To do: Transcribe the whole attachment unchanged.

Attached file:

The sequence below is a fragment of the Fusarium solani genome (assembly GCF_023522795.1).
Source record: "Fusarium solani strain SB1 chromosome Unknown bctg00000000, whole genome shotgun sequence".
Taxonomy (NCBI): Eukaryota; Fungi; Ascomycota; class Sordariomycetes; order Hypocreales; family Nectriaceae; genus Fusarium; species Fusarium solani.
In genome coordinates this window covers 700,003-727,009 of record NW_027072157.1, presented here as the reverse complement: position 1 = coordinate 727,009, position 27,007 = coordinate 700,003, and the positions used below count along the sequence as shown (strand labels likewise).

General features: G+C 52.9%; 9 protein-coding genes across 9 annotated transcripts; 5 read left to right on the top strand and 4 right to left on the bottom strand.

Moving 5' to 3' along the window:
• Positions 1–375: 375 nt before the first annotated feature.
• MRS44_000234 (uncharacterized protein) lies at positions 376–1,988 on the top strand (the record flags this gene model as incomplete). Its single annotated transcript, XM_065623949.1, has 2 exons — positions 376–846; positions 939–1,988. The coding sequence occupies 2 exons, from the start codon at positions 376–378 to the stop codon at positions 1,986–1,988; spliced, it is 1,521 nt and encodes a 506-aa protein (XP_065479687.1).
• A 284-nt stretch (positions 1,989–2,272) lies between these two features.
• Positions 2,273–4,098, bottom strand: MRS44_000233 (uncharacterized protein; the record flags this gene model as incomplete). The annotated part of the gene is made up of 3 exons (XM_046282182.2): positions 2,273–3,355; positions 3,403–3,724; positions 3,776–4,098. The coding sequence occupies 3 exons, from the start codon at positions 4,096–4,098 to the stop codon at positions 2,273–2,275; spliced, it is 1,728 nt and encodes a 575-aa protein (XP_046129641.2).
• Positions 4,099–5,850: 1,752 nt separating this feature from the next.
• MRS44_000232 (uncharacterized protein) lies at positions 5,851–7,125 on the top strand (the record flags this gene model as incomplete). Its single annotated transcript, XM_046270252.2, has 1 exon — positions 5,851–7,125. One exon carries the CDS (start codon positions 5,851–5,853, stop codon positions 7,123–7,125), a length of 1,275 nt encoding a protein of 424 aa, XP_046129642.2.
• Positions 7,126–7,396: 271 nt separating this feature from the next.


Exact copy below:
The sequence below is a fragment of the Fusarium solani genome (assembly GCF_023522795.1).
Source record: "Fusarium solani strain SB1 chromosome Unknown bctg00000000, whole genome shotgun sequence".
Taxonomy (NCBI): Eukaryota; Fungi; Ascomycota; class Sordariomycetes; order Hypocreales; family Nectriaceae; genus Fusarium; species Fusarium solani.
In genome coordinates this window covers 700,003-727,009 of record NW_027072157.1, presented here as the reverse complement: position 1 = coordinate 727,009, position 27,007 = coordinate 700,003, and the positions used below count along the sequence as shown (strand labels likewise).

General features: G+C 52.9%; 9 protein-coding genes across 9 annotated transcripts; 5 read left to right on the top strand and 4 right to left on the bottom strand.

Moving 5' to 3' along the window:
• Positions 1–375: 375 nt before the first annotated feature.
• MRS44_000234 (uncharacterized protein) lies at positions 376–1,988 on the top strand (the record flags this gene model as incomplete). Its single annotated transcript, XM_065623949.1, has 2 exons — positions 376–846; positions 939–1,988. The coding sequence occupies 2 exons, from the start codon at positions 376–378 to the stop codon at positions 1,986–1,988; spliced, it is 1,521 nt and encodes a 506-aa protein (XP_065479687.1).
• A 284-nt stretch (positions 1,989–2,272) lies between these two features.
• Positions 2,273–4,098, bottom strand: MRS44_000233 (uncharacterized protein; the record flags this gene model as incomplete). The annotated part of the gene is made up of 3 exons (XM_046282182.2): positions 2,273–3,355; positions 3,403–3,724; positions 3,776–4,098. The coding sequence occupies 3 exons, from the start codon at positions 4,096–4,098 to the stop codon at positions 2,273–2,275; spliced, it is 1,728 nt and encodes a 575-aa protein (XP_046129641.2).
• Positions 4,099–5,850: 1,752 nt separating this feature from the next.
• MRS44_000232 (uncharacterized protein) lies at positions 5,851–7,125 on the top strand (the record flags this gene model as incomplete). Its single annotated transcript, XM_046270252.2, has 1 exon — positions 5,851–7,125. One exon carries the CDS (start codon positions 5,851–5,853, stop codon positions 7,123–7,125), a length of 1,275 nt encoding a protein of 424 aa, XP_046129642.2.
• Positions 7,126–7,396: 271 nt separating this feature from the next.